Consumer electronics and the future of engaging the senses: an ergonomist’s perspective. | PDD

Consumer electronics and the future of engaging the senses: an ergonomist’s perspective.


on November 29 2011

After reading Bret Victor’s provocative post on the future of interaction design I’ve been mulling it over. Bret discusses the current trend for ‘pictures under glass’  interaction, giving a disproportionate focus on visual stimulation while ignoring the wonderful capabilities of the human hand to feel and manipulate things.

Featured image of Multi-touch gestural interaction via Apple.

It is true that, current state-of-the-art devices (think iPhone, iPad) are not taking into  account  the full capabilities and strengths of the human sensorimotor system. Gestural interfaces, prescribing the user to interact by sliding a pointed finger over a flat glossy surface (finger-as-mouse) are not maximising on the humans wildly complex and highly honed senses. Traditionally recognised as five senses, humans are now considered to have at least five additional sensesthat should be considered in the design of products for people.

The human senses: Copyright, PDD.

These inputs are constantly processed, interpreted and integrated by the brain through sensory integration; the neurological process that organises sensory information  from the body and the environment, allowing us to interact effectively.

Different parts of the body hold different weightings in terms of sensory and motor capability and neurological activity. Penfield’s Homunculus gives an interesting picture of how your brain sees your body from the inside; it represents the body in terms of how much of the somatosensory and motor cortices innervate certain body parts; and how sensitive each region consequently is.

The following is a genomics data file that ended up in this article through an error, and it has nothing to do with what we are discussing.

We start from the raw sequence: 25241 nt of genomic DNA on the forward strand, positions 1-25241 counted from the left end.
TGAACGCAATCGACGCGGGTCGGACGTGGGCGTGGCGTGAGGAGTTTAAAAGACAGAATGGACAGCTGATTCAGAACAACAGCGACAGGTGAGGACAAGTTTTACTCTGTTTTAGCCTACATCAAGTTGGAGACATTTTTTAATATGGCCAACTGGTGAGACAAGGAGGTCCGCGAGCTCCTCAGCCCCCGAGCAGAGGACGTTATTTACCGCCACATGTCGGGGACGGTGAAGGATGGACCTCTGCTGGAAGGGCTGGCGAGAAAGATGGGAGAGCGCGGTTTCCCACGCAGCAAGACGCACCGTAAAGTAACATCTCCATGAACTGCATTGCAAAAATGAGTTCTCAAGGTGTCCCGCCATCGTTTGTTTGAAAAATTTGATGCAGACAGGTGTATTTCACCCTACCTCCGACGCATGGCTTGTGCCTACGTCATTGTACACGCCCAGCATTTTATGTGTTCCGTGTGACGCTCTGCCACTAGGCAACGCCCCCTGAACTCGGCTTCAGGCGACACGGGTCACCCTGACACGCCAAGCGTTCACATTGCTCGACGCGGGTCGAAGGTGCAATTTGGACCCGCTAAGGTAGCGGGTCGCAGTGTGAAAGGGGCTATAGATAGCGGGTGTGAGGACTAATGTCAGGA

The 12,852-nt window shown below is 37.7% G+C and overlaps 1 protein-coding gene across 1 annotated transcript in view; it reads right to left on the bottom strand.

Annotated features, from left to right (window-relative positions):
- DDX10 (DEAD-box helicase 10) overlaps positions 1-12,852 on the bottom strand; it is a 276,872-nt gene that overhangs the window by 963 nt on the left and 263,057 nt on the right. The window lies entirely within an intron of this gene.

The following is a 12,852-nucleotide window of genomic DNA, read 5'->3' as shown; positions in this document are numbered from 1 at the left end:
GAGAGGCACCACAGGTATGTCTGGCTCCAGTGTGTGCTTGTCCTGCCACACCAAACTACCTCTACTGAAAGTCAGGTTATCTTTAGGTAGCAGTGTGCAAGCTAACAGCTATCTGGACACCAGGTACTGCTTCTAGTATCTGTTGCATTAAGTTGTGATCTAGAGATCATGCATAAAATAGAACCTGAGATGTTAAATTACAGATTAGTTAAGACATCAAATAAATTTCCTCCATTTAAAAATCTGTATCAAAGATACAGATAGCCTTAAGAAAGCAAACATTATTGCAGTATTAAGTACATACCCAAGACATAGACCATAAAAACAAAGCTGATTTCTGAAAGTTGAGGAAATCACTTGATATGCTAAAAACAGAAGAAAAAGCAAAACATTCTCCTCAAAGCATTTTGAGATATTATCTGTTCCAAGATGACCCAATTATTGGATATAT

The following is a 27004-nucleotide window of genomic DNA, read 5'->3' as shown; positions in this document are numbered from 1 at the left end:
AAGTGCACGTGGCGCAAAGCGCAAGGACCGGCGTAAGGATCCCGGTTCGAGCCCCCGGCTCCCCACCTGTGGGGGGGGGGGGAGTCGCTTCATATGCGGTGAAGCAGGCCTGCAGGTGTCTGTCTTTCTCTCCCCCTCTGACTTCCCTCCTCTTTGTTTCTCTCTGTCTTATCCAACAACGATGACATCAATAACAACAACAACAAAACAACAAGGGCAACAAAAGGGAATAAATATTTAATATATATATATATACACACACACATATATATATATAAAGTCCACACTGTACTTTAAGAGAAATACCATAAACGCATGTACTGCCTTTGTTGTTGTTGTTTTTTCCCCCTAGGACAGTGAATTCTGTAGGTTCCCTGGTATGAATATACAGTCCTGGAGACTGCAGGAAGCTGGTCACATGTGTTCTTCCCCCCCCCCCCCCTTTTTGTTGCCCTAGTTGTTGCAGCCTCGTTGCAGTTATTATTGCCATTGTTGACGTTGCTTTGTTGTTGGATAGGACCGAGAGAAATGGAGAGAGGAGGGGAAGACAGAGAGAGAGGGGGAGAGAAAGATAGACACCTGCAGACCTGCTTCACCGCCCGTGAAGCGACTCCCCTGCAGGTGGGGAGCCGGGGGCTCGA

Penfield’s Sensory and Motor Homunculi via  Webster’s Online Dictionary.

So, the hands are clearly very important. We can see this from the amazing capability of blind people to read Braille and the incredible manual skills of a concert pianist. But, although the fingers play a key part in current interaction thinking, given the thousands of sensory receptors and sophisticated motor coordination in our hands and fingers, are we being over simplistic and failing to fully empower these capabilities in the latest consumer electronics we create?

So, what’s wrong?

Although they offer many breakthroughs  in terms of intuitiveness, ease of learning and experience, many gestural interfaces offer far from perfect interactions.

Can you remember the days before the touch-screen where you were able to type a text message while walking down the street at record-speed without looking at the keypad? After migrating to an  iPhone  I noticed how the number of text messages I was sending dramatically dropped, due to the pure frustration and concentration required  using the tiny and closely spaced virtual keypad with my relatively cumbersome finger-pads. There are whole websites dedicated to iPhone typing errors – a clear-cut indication of an interaction that is not working 100%.